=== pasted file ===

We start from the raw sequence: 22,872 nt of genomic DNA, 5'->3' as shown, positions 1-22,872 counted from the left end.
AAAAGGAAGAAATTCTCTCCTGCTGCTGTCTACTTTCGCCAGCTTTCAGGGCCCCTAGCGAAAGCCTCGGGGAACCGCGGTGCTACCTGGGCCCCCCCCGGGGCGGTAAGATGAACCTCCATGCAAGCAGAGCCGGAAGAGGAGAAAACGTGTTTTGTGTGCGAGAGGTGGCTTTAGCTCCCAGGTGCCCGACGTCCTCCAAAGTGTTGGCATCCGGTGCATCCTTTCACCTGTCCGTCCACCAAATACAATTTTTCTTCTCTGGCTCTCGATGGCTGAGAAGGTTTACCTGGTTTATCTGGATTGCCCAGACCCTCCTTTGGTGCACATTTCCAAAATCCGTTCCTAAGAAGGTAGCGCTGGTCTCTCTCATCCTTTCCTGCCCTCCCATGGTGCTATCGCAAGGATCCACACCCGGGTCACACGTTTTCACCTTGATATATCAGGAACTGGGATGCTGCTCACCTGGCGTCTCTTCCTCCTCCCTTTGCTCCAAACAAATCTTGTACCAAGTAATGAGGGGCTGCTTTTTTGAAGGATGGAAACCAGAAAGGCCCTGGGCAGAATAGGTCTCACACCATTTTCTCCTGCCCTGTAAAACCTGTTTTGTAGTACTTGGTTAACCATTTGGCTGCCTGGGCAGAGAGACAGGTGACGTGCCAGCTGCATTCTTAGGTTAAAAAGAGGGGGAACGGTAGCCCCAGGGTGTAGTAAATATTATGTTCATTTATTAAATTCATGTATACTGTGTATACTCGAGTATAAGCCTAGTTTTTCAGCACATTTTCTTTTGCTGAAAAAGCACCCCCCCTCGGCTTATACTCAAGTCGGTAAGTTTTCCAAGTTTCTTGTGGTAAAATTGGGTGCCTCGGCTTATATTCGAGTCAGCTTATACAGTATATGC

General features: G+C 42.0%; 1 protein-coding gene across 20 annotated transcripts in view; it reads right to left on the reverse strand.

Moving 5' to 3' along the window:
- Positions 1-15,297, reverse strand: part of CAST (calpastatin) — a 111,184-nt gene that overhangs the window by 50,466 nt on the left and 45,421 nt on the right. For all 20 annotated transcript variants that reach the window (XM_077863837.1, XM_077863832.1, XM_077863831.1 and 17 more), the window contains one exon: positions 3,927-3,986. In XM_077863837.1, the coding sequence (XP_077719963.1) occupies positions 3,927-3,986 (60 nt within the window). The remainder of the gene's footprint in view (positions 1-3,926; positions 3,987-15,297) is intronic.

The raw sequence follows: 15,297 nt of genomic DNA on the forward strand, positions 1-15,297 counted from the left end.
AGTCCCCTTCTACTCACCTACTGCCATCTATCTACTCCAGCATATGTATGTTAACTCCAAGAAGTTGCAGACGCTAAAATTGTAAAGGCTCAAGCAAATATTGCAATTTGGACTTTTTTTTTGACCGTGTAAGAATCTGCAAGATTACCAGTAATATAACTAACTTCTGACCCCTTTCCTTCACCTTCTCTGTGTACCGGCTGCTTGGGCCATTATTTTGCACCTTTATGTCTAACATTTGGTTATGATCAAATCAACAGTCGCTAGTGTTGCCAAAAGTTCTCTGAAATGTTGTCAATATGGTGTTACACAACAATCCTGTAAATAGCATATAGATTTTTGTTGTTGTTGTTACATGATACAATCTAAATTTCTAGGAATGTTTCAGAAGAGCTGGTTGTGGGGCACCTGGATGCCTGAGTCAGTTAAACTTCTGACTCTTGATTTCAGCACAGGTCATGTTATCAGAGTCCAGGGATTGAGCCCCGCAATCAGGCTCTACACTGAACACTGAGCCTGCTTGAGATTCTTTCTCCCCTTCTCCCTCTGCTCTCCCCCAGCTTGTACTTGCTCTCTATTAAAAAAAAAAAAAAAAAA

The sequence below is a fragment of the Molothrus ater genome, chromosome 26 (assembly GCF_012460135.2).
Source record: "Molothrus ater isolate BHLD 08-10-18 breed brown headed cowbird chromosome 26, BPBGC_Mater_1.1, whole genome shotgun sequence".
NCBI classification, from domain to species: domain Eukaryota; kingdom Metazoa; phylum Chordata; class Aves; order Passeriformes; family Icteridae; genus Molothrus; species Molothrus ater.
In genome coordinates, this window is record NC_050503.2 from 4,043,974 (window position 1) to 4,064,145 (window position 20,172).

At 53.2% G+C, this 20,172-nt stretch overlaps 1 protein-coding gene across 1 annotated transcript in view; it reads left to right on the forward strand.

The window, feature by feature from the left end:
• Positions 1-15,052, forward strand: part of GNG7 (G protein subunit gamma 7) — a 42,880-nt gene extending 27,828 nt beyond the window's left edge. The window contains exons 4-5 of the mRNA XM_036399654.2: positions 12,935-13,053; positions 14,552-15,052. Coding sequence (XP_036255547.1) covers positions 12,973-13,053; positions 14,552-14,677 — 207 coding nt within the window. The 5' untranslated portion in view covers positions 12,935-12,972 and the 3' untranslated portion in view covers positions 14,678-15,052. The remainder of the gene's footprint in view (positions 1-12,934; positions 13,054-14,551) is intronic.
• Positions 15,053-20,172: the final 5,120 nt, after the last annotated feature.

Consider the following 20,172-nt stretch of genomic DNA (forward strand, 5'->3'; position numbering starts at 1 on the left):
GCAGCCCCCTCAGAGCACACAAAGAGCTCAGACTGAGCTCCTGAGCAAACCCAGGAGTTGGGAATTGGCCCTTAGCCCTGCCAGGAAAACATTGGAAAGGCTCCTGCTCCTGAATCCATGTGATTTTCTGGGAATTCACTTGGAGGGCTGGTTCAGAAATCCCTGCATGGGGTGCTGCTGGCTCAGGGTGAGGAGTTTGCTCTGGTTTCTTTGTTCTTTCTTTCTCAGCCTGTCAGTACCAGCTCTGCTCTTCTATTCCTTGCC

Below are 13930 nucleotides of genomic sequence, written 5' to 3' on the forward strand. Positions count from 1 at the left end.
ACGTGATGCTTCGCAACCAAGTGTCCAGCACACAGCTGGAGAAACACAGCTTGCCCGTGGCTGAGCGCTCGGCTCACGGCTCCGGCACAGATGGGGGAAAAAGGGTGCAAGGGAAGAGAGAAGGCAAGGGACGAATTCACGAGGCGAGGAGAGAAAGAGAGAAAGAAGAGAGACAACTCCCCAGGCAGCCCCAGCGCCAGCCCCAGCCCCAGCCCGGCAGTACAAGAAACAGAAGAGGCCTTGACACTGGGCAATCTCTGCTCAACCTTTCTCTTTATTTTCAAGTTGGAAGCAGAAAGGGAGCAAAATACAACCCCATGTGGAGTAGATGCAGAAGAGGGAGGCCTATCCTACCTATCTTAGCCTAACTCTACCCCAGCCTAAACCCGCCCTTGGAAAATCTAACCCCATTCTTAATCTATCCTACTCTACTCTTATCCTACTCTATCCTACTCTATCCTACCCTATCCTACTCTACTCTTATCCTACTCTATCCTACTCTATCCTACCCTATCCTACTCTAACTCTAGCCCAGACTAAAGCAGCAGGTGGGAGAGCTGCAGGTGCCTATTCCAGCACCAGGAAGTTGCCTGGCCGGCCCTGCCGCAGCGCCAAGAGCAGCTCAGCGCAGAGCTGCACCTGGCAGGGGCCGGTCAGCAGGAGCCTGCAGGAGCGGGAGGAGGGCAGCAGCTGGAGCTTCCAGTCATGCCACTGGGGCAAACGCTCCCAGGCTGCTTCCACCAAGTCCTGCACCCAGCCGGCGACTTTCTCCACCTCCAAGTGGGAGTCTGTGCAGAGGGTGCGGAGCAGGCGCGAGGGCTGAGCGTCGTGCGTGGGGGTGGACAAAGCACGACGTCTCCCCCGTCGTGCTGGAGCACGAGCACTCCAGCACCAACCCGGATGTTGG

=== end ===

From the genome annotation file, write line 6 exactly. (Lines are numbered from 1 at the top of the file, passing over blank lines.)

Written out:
The raw sequence follows: 15,297 nt of genomic DNA on the forward strand, positions 1-15,297 counted from the left end.